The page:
From Marcus Bull, Thinking Medieval: An Introduction to the Study of the Middle Ages:
What lies under the surface of Mock [the pseudo-medieval speech beloved of films and Medieval Times dinner theatre and Renaissance Fairs], the thing that makes it sound all right even though only a moment's reflection exposes its ludicrous conceit, is the unspoken sense that medieval people were very odd and they knew it. Mock has the effect of casting medieval men and women as the dimly self-aware spokespersons of a sense of difference and detachment that in reality, of course, only exists in our modern perception of them, not in their contemporary awareness. They probably could not quite put their finger on it, so Mock implies, but they somehow sensed that they were primitive, crude, or whatever stereotype one wants to apply, and that better times, progress, lay somewhere in the future. Mock, in other words, makes medieval people sound like actors in their own costume drama. (138)
Why post such a quote, other than its inherent interest and fun use of the word Mock? Well, I'm halfway through a book that argues medieval people were in fact perfectly capable of grasping the ridiculousness of their own performance of the self:
For example, at what point if ever might it have occurred to twelfth-century French courtiers that a room decked out in rugs, silks and other finery might look less like an affirmation of the prestige of that milieu than evidence of medieval vernacular cultures as aquisitive, shoulder-chipped wannabes in relation to the wealth and sophistication of of their Byzantine and Islamic neighbours? The question that then arises is how self-conscious that appropriation was, how alive or occluded the strangeness internal to the senses of self they constructed were as well as how evolved was the reflection on how troubling or useful different sources of strangeness could be. (15)
That quote is from this book by James R. Simpson. More anon.
Does Simpson talk about Ottonian Germany? Ever since learning about the cross-cultural contacts between tenth-century Germany and Byzantium in, say, manuscript illustration and layout, I've been wanting to know more--or have someone tell me--about this early Renaissance. What seems to distinguish this particular imitation/appropriation of the Roman Empire from early (Carolingian) and later versions is the fact that Byzantium was a presently existing empire; did the Ottonians think they were transversing time and space in their imitation of Byzantium and their intermarriage with Byzantines? How did time, nostalgia, and imitation work in this tenth-century court?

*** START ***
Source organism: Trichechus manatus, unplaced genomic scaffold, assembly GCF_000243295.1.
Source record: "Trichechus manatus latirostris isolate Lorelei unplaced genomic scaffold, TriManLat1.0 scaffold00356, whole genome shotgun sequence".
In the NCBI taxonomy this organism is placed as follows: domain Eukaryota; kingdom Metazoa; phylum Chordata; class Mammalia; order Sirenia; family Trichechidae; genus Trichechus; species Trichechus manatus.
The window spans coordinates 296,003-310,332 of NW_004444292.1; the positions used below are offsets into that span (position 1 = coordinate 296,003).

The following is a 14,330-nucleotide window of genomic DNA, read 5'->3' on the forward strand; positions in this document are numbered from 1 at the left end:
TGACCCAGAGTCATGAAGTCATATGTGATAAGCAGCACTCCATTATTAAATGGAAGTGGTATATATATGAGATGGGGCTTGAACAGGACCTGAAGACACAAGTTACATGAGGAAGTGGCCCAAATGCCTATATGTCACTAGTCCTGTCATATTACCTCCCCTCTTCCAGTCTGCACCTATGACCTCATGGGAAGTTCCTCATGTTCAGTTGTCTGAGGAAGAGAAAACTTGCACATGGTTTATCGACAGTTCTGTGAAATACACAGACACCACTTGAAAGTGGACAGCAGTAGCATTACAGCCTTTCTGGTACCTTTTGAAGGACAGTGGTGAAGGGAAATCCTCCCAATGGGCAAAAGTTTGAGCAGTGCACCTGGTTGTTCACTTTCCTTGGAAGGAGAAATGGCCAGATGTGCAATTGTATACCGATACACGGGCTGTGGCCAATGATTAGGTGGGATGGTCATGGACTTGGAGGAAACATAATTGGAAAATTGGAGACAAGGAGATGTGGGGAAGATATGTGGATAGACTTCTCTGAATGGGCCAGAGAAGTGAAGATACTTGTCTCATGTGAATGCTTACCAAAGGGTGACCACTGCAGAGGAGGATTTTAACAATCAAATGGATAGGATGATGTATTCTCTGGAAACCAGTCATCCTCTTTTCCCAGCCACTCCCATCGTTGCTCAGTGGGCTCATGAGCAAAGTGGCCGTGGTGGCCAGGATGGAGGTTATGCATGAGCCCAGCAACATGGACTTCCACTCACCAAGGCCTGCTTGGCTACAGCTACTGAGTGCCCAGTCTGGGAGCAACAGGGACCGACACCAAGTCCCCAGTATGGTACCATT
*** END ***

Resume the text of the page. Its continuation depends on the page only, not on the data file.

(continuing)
As for this:
Mock implies, but they somehow sensed that they were primitive, crude, or whatever stereotype one wants to apply, and that better times, progress,
Bull's formulation is tempting, but I think totalizing. Since my late late bedtime reading (i.e., the reading I do when I simply can't think anymore) over the past few days has been the LOTR, I'm aware--painfully aware, really, given the weird combination of pre-Raphaelitism and Anglo-Saxon that constitutes Tolkien's prose style--that Tolkien means to imply that our language has lost its magic, its dignity, its connection to the elder things and the authentic beauty of the past. In other words, the thees and thous of ye olde medieval times are, at least, at once a sign of contempt AND longing, don't you think?
Well I am constantly an actor in my own costume dramas
… talking of which – this is my quote of the day: Among the subjects all dressed in uniforms sewn of legal categories, is la vita nuda, a ‘bare’, purely corporeal life denied all legally woven significance.
“The extent of territory was coeval with the extent of sovereignty. ‘Sovereignty’
(according to Carl Schmitt’s synthesis of modern practice, as recently
re-examined by Giorgio Agamben2) was all about the power to include or
exempt. The sovereign is he who decides on the state of exception. But let us
note that it is precisely the territoriality of power that makes of the capacity
of exemption such an awesome weapon of the sovereign authority – indeed
the constitutive factor of its ‘materiality’. The sovereign is a sovereign in as